Aune Eller and cast

It’s always a pleasure to attend theatre performances at Studio 58, the professional training program at Langara College. The current Studio 58 production of Rodgers and Hammerstein’s legendary musical Oklahoma! is no exception. This is a great show from all perspectives and exemplifies the passion, professionalism, and sheer joy that students and staff bring to whatever they put on stage.    
Set in the Oklahoma Territory in 1906, Oklahoma! is the first musical written by the team of composer Richard Rodgers and librettist Oscar Hammerstein II. The musical, based on Lynn Riggs’ 1931 play Green Grow the Lilacs, debuted on Broadway in New York in March 1943.

Ali and the men
[Arash Ghorbani and cast]

Oklahoma! was an immediate box-office smash and ran for over 2,000 performances, later enjoying award-winning revivals, national tours, foreign productions and an academy-award winning 1955 film adaptation. 

Both Rodgers and Hammerstein had individually enjoyed successful careers before they formed their collaborative partnership. In this show they produced something that was new at that time, a musical play in which every element was dedicated to moving the story forward. Oklahoma! won a special Pulitzer Prize in 1944.

Alexandra Wever as Laurey, Owen Bishop as Curly
[Alexandra Wever as Laurey; Owen Bishop as Curly] 

Oklahoma! tells the love story of cowboy Curly McLain (Owen Bishop) and farm girl Laurey Williams (Alexandra Wever). A secondary romantic triangle involves cowboy Will Parker (Sean Sonier), his flirtatious fiancée, Ado Annie Carnes (Adelleh Furseth), and peddler Ali Hakim (Arash Ghorbani). The backdrop to these romances are rivalries between cowboys and farmers and the changes taking place in the west at the turn of the 20th century. 

The highly experienced creative team of Director David Hudgins, Musical Director Christopher King, Choreographer Shelley Stewart Hunt, Set Designer Drew Facey, Costume Diva Marina Szijarto, and Lighting Designer Darren Boquist did a great job in producing a classic show. 

The motto of the media publicity calls on the audience to “see the Big Musical on the Small Stage!” Oklahoma! is a big stage production with a lots of singing and dancing as well as a couple of fight scenes. The small Studio 58 stage provides some obvious spacial challenges, however the choreography was something to see. The cast threw themselves and each other around the small stage in a well-orchestrated but carefree manner without seeming to worry about either gravity or missing a beat. This must have taken considerable work and careful planning to pull off so well.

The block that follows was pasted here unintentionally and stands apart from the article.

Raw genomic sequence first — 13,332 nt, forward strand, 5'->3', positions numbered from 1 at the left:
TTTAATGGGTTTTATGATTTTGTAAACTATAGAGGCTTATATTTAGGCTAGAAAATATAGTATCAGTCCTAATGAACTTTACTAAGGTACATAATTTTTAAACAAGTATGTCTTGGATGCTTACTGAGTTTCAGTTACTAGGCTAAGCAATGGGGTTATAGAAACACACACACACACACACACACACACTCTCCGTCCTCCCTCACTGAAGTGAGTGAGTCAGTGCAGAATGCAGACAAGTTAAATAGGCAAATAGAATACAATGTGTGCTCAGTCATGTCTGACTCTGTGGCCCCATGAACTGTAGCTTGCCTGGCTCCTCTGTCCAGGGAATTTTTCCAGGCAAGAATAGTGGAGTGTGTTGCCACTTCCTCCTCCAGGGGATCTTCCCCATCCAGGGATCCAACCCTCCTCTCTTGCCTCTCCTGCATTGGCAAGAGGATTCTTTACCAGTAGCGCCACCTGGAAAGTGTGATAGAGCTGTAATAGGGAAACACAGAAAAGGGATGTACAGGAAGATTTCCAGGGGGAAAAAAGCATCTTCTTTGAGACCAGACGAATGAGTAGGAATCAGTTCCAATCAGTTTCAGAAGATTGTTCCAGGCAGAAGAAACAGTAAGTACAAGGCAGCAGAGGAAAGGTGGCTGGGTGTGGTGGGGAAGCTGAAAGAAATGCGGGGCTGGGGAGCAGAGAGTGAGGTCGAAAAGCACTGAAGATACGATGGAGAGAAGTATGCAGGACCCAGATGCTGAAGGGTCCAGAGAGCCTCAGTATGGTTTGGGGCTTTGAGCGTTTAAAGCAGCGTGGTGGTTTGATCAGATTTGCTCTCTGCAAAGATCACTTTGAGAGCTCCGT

The scenery was deceptively simple but effective with, for example, the vast prairie sky depicted by drop sheets. The use of minimal props allows for maximum use of space while facilitating the movement of cast members in and out and through scenes. 

Arash Ghorbani as Ali Hakim
[Arash Ghorbani]

The simple yet evocative costumes are much in line with the prairies of a century ago. The women in particular are all dressed in the same earth colours and check patterns, yet each costume manages to be unique. 

The accompanying background music is provided by a five-man live band that perfectly compliments the singing and dancing while somehow managing to sound like a much larger group.

Both of the main leads (Owen Bishop as Curly and Alexandra Wever as Laurey) are solid. Owen is a very imposing presence on stage; good chemistry is easily created between the two. All main support actors are additionally excellent — Olivia Hutt (Aunt Eller), Arash Ghorbani (Ali Hakim the peddler), Sean Sonier (Will Parker), Christine Reinfort (Gertie Cummings), Robert Garry Haacke (Andrew Carnes) — as are the supporting minor characters and dancers. 

Special mention must be made of Adelleh Furseth as Ado Annie Carnes and Kamyar Pazandeh as Jud Fry. Bubbly and engaging, Furseth provided much comic relief throughout as “the girl who can’t say no”. The audience really took to her. The role of Jud Fry is the negative counterpoint to Ado Annie and maybe the most complex character of all in the play.

Alexandra Wever
[Alexandra Wever]

The casting of Mr. Pazandeh was a perfect choice. He brilliantly combines a real sense of menace with the vulnerability of the social reject.  

An enthusiastic sell-out audience loudly applauded every song and dance sequence. None of audience broke out into song but I am sure there were plenty (such as myself) humming along with the cast to the familiar and much-loved musical numbers. 

Overall, Studio 58’s Oklahoma! is a wonderful and enjoyable production well worth seeing.  

Directed by David Hudgins, Oklahoma! continues at Langara’s Studio 58 through March 1.

Photos by David Cooper.

About Our Contributor Michael Pigeon

Michael Pigeon

Michael is a long-time Vancouver resident who's recently returned home after living abroad for over a decade. Michael enjoys reconnecting with Canadian culture through the Greater Vancouver theatre scene and being retired in a city that offers so many opportunities to live a healthy, engaged lifestyle.

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